The Gulf’s automotive industry – why is it so strong and where is it heading?

The health of an automotive market is often said to be a good indicator of a country’s overall economy. The good news is that when it comes to the GCC, and particularly the UAE and Saudi Arabia, all indicators point to a very healthy patient. The numbers back it up: in the forecast period 2021 to 2026, Technavio reports that the region’s automotive market will accelerate at a CAGR of 6.74%.

So why is this? Part of it can be attributed to the growing population and increased disposable income. In addition, there have been sizable investments in road networks across the Gulf as well as an increased focus on electric and hybrid cars. Then there is the well-known love of high-end luxury vehicles, particularly in Dubai.

But who is buying, and what are they buying? What’s the situation with imports and exports? And what role are innovation and the journey to sustainability playing in disrupting the automotive industry?

Let’s look at all these points and take the temperature of the automotive industry as it stands today – and what it might look like tomorrow.

Drivers of the GCC automotive industry growth: Car sales and rental

According to Statista, passenger car sales in the UAE are projected to double between 2021 and 2026 to more than half a billion units. The country is well-known for its luxury cars, and in fact these make up around 15% of the total car market. And the popularity of the luxury car end of the market is pushing not just sales but also rentals, with multiple online marketplaces now offering high-end vehicle rental from one hour up to several days.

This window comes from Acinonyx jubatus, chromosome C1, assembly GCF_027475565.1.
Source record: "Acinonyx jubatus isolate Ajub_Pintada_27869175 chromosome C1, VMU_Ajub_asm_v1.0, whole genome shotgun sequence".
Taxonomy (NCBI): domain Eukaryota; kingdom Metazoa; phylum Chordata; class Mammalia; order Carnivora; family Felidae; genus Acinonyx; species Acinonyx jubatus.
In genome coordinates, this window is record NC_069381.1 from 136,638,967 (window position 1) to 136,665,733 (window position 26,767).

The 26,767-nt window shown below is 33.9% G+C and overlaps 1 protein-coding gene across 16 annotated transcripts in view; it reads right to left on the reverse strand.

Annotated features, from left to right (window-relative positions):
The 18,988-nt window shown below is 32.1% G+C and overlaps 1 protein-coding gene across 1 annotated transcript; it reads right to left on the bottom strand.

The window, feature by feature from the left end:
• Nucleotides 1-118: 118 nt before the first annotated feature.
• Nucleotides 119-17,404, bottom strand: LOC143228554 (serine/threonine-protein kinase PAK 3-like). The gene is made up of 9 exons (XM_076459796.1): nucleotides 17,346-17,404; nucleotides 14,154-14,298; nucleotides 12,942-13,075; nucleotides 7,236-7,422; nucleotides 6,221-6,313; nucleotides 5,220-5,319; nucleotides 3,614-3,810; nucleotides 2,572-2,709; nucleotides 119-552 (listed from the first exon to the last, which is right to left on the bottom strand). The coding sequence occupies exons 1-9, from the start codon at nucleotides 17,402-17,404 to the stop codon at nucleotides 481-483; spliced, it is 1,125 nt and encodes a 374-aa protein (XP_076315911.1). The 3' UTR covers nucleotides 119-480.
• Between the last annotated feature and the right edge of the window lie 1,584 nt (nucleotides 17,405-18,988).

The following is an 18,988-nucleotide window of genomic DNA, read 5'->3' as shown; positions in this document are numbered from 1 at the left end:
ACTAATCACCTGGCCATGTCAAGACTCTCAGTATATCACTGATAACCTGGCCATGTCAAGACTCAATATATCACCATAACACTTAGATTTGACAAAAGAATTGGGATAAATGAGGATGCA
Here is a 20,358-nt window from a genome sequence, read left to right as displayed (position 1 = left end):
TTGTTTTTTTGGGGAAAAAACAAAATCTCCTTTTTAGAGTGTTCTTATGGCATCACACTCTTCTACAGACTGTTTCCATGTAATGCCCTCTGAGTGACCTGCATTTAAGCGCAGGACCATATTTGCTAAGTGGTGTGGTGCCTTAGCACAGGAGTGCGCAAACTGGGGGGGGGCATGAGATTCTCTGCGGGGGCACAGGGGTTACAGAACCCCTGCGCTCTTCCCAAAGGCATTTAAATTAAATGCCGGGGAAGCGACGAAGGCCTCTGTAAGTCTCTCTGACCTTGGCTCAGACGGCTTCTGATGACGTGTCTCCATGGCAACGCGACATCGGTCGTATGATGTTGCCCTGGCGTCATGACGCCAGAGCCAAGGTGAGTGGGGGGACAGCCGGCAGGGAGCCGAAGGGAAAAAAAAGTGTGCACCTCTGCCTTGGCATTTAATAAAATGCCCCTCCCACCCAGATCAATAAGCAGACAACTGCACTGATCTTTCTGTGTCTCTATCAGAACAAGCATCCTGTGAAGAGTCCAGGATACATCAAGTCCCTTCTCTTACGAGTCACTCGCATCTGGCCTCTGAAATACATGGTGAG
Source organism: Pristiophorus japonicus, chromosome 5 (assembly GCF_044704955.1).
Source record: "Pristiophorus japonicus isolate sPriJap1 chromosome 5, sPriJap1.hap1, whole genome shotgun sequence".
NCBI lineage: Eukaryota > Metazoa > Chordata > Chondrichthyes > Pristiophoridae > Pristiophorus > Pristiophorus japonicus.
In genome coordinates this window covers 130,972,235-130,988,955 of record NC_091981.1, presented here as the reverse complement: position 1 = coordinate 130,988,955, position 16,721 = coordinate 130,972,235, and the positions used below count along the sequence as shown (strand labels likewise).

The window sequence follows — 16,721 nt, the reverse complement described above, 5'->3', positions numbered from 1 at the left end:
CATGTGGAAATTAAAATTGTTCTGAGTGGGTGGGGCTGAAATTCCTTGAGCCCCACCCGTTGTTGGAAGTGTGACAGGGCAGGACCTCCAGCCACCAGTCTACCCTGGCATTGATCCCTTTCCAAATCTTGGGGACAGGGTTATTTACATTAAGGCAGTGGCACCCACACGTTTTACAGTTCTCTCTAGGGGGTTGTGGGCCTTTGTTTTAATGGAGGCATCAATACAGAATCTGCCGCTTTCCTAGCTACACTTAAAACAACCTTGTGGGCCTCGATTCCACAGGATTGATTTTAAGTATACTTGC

There is also a sizable used-car market. Back in 2020, the market for used cars in the UAE was estimated at around USD 12bn, and this is projected to grow to USD 18.3bn by 2027. Much like the growth in rentals, part of this projected growth is down to the ability to browse and purchase through online marketplaces.

With this growing demand, Saudi Arabia and the UAE are both looking to further expand their automobile import market.

Who is dominating the market?

It is Japanese brands that lead the way in Saudi Arabia and the UAE. Toyota has been the market leader in the UAE for several years now, with Nissan and Mitsubishi taking second and third place. Japanese brands’ popularity is largely due to their strong resale value, availability of spare parts and low maintenance costs.

Japanese dominance isn’t limited to the UAE and Saudi Arabia. Statista reports that they come out on top across the entire MENA region, with Korean and American brands in second and third place.

As the market continues to grow, part of it will be driven not just by the vehicles themselves but by automotive logistics. This covers everything from storing vehicles, distributing them to dealerships or customers, transporting automobile components or raw materials, and managing the various processes. Having this infrastructure in place, with a flow of spare parts and vehicles, along with the disposal of vehicles at the end of their life, creates an ecosystem that generates jobs and boosts the economy.

Currently, automotive logistics in the GCC is valued at USD 6.1bn, with a CAGR of 4.5% predicted over the period 2019 to 2028. The key players in the automotive logistics sector include Ceva Logistics, DB Schenker and DHL.